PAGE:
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The supercooled state of molecular liquids reveals a mosaic structure


Researchers investigating the microscopic origin of glass formation have used the ESRF’s nuclear resonance beamline ID18 to probe the molecular motions in a supercooled liquid near its glass-transition temperature. The results provide strong experimental support for theories of an intermittent mosaic structure in the deeply supercooled liquid phase.

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A glass can be thought of as a liquid that is no longer able to flow [1]. This definition reflects the typical procedure used to produce glasses, that is by quenching from the melt fast enough to prevent crystallisation. When a liquid is cooled down below its melting temperature, its viscosity becomes larger and larger and its molecular dynamics slows down to the point that when the glass-transition temperature (Tg) is reached, the liquid is so viscous that it appears frozen on the typical observation timescale: a glass has been obtained. Glasses are used in many technological applications, yet the microscopic origin of the dynamic arrest occurring at the glass transition is still debated and remains one of the most intriguing open questions in the field of condensed matter physics. 

A possible route to investigate this phenomenon is to study the molecular motions, called relaxation processes, through which a liquid can restore equilibrium following an external perturbation or a spontaneous fluctuation. Relaxations in a supercooled liquid are complex, heterogeneous processes, spanning many orders of magnitude in time. For instance, in a liquid above its melting temperature, the local structure changes on a timescale of a few picoseconds, while close to the glassy state, where the dynamic arrest occurs, the structural relaxation is of the order of 100 seconds. This structural relaxation is, however, anticipated by the appearance of a faster process of molecular re-arrangements known as the Johari-Goldstein (βJG) relaxation [2], which remains active even below Tg and whose role in the glass transition – whether that of an actor or of a spectator – is still debated. Experimental difficulties in accessing the spatial and temporal range characteristic of this process, i.e., interatomic length-scales and times of the order of hundreds of nanoseconds, means this question has been left open.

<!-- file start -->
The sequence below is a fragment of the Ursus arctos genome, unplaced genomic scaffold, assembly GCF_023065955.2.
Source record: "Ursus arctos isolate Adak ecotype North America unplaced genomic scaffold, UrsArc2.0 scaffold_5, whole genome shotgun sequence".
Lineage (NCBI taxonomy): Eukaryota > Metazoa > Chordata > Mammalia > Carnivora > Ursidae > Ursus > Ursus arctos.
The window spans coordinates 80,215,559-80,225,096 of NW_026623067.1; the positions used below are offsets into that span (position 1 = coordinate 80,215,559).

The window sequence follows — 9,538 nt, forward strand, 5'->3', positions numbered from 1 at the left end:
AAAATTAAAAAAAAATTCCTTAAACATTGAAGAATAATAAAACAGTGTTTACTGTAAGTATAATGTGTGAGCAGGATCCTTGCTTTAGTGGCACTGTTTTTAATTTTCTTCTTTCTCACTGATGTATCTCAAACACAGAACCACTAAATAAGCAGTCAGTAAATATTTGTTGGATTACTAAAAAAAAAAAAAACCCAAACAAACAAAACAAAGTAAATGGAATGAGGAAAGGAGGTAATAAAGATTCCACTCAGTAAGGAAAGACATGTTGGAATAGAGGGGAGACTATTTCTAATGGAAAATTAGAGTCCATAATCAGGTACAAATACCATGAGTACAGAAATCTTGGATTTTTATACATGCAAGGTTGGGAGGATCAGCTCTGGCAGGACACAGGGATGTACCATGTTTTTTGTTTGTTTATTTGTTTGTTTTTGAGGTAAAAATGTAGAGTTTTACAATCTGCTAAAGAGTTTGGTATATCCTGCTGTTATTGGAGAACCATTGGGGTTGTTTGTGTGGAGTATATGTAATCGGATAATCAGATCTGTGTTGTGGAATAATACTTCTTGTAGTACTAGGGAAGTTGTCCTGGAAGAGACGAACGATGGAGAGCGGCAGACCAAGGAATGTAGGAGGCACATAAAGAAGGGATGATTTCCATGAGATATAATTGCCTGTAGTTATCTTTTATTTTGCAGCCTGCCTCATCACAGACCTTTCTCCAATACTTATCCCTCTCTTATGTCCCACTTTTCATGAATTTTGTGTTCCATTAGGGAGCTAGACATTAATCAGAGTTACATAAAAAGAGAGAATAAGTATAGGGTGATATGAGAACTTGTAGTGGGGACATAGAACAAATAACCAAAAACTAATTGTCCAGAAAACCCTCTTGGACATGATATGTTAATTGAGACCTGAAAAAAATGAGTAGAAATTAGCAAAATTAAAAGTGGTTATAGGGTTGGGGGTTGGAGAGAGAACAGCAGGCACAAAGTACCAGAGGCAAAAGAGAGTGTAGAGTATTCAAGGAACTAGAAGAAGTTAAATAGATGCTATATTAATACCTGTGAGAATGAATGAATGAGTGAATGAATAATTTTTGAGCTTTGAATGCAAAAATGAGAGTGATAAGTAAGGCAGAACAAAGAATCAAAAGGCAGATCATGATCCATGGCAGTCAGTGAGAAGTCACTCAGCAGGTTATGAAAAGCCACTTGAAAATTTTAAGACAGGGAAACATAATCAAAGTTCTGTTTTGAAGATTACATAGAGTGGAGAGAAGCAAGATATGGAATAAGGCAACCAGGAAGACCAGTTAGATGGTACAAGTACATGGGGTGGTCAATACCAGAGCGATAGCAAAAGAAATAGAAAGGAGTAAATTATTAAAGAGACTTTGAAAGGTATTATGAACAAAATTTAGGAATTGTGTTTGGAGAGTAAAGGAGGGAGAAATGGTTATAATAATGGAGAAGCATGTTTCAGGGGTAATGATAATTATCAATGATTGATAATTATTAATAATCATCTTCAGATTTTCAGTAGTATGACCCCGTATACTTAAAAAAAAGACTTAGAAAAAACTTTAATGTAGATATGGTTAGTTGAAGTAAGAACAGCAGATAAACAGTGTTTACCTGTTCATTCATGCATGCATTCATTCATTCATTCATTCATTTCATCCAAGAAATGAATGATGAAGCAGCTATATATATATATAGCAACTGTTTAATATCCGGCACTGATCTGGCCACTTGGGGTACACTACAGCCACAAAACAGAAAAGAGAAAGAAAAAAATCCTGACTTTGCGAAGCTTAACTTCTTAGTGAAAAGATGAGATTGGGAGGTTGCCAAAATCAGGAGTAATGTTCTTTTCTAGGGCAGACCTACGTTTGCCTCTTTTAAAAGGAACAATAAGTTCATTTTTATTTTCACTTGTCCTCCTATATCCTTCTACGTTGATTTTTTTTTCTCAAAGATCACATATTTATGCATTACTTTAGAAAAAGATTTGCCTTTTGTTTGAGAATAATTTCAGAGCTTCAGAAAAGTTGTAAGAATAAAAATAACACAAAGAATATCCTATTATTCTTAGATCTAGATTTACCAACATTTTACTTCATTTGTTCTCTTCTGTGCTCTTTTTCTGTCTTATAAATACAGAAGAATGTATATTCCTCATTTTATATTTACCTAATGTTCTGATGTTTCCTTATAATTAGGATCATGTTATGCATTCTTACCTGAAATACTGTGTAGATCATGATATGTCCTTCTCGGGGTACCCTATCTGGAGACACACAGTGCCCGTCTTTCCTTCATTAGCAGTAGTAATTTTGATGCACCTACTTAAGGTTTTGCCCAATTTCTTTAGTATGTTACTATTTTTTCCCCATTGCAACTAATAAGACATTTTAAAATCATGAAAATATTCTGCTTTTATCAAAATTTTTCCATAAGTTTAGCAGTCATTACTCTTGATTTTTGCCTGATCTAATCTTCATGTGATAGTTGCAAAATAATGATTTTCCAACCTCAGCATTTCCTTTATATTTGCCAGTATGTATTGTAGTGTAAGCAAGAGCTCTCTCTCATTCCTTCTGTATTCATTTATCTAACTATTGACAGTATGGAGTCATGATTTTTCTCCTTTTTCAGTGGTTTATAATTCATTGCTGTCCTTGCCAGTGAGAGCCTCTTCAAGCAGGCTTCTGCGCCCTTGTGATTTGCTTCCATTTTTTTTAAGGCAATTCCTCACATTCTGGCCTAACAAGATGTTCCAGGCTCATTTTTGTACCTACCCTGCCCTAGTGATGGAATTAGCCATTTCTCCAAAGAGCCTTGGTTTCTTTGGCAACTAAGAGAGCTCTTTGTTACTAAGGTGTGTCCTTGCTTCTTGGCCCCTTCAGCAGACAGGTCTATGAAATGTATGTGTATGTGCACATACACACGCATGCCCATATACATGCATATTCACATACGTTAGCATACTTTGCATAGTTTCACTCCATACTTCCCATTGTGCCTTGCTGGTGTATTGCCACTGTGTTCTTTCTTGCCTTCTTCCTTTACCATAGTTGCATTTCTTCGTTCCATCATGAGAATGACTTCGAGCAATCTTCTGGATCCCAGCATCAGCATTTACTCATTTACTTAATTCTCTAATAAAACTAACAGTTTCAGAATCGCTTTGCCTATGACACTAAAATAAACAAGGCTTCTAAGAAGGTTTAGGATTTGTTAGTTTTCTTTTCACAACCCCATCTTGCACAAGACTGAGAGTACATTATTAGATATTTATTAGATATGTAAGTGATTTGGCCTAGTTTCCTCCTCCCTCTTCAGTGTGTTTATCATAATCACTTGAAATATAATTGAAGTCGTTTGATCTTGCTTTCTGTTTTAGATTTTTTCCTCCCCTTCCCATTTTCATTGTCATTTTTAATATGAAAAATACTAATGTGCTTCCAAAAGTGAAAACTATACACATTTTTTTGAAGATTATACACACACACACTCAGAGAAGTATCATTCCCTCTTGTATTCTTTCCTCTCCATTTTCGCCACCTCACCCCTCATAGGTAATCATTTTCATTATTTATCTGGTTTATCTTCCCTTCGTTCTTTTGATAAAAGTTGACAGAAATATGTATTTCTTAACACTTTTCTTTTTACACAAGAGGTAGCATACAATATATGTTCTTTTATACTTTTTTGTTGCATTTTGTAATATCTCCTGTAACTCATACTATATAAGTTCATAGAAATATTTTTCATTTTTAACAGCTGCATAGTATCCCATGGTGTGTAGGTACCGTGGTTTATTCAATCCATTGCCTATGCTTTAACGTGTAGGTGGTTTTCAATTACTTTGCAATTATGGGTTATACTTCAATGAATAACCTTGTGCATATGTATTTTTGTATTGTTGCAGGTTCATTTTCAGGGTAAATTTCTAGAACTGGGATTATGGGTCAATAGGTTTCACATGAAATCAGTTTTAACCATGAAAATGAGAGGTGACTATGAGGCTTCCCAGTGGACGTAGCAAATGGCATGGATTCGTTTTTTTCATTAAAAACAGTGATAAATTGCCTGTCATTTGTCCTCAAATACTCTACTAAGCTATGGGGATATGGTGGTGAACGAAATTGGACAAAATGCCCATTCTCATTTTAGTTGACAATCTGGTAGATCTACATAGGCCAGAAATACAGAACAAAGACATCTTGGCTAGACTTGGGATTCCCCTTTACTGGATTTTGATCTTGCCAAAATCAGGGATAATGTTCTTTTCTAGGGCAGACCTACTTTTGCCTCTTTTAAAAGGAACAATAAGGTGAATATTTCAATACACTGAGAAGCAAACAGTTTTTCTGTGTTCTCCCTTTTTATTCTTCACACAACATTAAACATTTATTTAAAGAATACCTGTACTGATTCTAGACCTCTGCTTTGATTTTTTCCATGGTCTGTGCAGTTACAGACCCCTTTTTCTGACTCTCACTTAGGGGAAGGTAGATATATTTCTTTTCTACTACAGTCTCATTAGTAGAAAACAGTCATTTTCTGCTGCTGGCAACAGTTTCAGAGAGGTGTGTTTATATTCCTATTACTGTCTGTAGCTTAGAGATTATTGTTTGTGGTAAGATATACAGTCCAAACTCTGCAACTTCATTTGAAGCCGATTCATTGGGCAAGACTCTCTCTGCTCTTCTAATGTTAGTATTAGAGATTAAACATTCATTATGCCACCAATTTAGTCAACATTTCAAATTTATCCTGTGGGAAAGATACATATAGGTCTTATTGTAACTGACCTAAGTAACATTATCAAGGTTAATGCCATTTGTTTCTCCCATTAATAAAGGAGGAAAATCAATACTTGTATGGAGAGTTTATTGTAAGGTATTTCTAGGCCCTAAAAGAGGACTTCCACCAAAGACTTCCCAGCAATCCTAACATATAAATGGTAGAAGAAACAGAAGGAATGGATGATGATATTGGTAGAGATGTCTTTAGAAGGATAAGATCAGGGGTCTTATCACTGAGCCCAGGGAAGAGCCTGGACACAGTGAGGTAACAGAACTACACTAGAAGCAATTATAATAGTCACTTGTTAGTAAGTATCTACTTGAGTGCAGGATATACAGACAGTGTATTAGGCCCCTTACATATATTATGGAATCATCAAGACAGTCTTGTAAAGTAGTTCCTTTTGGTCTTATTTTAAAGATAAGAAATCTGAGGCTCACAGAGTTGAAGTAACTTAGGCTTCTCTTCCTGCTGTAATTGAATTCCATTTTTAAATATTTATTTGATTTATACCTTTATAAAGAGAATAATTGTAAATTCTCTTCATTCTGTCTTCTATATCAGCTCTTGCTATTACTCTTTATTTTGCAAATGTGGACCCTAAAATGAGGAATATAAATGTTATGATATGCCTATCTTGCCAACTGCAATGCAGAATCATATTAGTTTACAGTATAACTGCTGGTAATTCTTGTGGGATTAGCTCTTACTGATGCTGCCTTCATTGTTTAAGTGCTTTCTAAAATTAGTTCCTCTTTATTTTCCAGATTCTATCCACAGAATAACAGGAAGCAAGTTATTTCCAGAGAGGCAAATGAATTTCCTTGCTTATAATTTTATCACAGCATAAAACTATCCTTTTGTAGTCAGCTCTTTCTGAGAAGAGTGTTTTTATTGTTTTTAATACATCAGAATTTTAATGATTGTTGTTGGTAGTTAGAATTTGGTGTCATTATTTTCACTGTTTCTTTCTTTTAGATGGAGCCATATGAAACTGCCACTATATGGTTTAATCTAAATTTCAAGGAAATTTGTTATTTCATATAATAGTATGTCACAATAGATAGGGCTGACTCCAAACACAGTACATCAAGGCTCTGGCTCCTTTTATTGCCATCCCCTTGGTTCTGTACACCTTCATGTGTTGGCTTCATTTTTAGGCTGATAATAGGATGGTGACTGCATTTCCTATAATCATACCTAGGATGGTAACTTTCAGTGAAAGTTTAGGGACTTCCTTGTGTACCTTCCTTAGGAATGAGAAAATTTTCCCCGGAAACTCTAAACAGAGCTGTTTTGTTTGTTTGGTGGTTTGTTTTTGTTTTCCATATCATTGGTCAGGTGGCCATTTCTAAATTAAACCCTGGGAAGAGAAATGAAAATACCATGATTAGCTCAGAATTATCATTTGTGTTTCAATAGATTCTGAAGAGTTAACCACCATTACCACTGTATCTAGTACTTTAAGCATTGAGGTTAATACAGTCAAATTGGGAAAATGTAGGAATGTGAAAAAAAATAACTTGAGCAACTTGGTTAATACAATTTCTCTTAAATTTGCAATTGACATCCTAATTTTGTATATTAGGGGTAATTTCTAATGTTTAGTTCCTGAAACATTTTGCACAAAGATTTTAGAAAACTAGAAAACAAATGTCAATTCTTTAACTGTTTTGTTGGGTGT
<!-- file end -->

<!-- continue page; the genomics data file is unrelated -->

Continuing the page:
Fig. 1: a) Sketch of the typical experimental setup for TDI. The red lines indicate the direction of the incident and scattered X-ray beam. The black dashed line shows the direction of the transmitted beam. b) Example of time-domain interferometry data (squares with error bars) as a function of time in the supercooled state of 1-propanol.

Researchers from the University of Trento and the University of Pisa in Italy, and the Polytechnic University of Catalonia in Spain have used time-domain X-ray interferometry (TDI) at the ESRF’s nuclear resonance beamline ID18 to probe and characterise the dynamical properties of the Johari-Goldstein relaxation in the glass-forming liquid 1-propanol close to its glass-transition temperature. TDI experiments are designed to detect X-ray scattering from the sample using an interferometer (Figure 1), providing information that is both time and space resolved and allowing researchers to probe molecular motions at the timescale where the βJG process takes place.


Fig. 2: Sketch of the molecules undergoing the βJG relaxation (red spheres) at a given time. They are highly mobile, perform larger spatial excursions than the rest of the molecules (white spheres) and are spatially connected in a percolating cluster.      

Combining their data with the literature, the researchers were able to provide a new picture for the microscopic dynamics in the supercooled liquid state. The molecules participating in the Johari-Goldstein relaxation form a percolating cluster that spans the whole sample (Figure 2). The βJG process thus marks the development of a mosaic state in the supercooled liquid phase characterised by patches of less mobile molecules that are separated by an ever-changing network of more mobile ones. These observations provide new insights into the heterogeneous dynamics of glasses. The appearance of such an infinite cluster, related to the βJG process, supports the idea that a dynamical transition is taking place in the supercooled liquid phase at low enough temperatures, as suggested by some theoretical models of the glass transition [4].

Principal publication and authors
Experimental evidence of mosaic structure in strongly supercooled molecular liquids, F. Caporaletti (a,g) S. Capaccioli (b,c), S. Valenti (d), M. Mikolasek (e), A.I. Chumakov (e,f), G. Monaco (a,h), Nat. Commun. (2021);
(a) Dipartimento di Fisica, Università di Trento, Povo (Italy) 
(b) Dipartimento di Fisica, Università di Pisa (Italy) 
(c) CISUP, Centro per l’Integrazione della Strumentazione dell’, Universitá di Pisa (Italy) 
(d) Department of Physics, Universitat Politécnica de Catalunya, Barcelona (Spain) 
(e) ESRF
(f) National Research Center ‘Kurchatov Institute’, Moscow (Russia)
(g) Present address: Van der Waals-Zeeman Institute, Institute of Physics/Van’t Hoff Institute for Molecular Sciences, University of Amsterdam (Netherlands)
(h) Present address: Dipartimento di Fisica ed Astronomia, Universitá di Padova (Italy)

[1] C.A. Angell, Science 267, 1924 (1995).
[2] G.P. Johari & M. Goldstein, J. Chem. Phys. 53, 2372 (1970). 
[3] A.Q.R Baron et al., Phys. Rev. Lett. 79, 2823 (1997).
[4] J.D. Stevenson & P.G. Wolynes, Nat. Phys. 6, 62-68 (2010).